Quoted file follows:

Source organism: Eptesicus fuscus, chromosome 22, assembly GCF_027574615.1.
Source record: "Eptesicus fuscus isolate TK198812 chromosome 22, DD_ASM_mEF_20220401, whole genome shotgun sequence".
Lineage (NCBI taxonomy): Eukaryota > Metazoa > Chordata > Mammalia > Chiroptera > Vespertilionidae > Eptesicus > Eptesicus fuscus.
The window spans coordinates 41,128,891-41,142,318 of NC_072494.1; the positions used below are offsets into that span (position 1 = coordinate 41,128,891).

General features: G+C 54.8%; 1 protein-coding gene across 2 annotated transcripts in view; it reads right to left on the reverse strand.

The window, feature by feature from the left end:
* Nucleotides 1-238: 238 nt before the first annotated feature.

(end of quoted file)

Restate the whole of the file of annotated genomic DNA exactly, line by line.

Source organism: Eptesicus fuscus, chromosome 22, assembly GCF_027574615.1.
Source record: "Eptesicus fuscus isolate TK198812 chromosome 22, DD_ASM_mEF_20220401, whole genome shotgun sequence".
Lineage (NCBI taxonomy): Eukaryota > Metazoa > Chordata > Mammalia > Chiroptera > Vespertilionidae > Eptesicus > Eptesicus fuscus.
The window spans coordinates 41,128,891-41,142,318 of NC_072494.1; the positions used below are offsets into that span (position 1 = coordinate 41,128,891).

General features: G+C 54.8%; 1 protein-coding gene across 2 annotated transcripts in view; it reads right to left on the reverse strand.

The window, feature by feature from the left end:
* Nucleotides 1-238: 238 nt before the first annotated feature.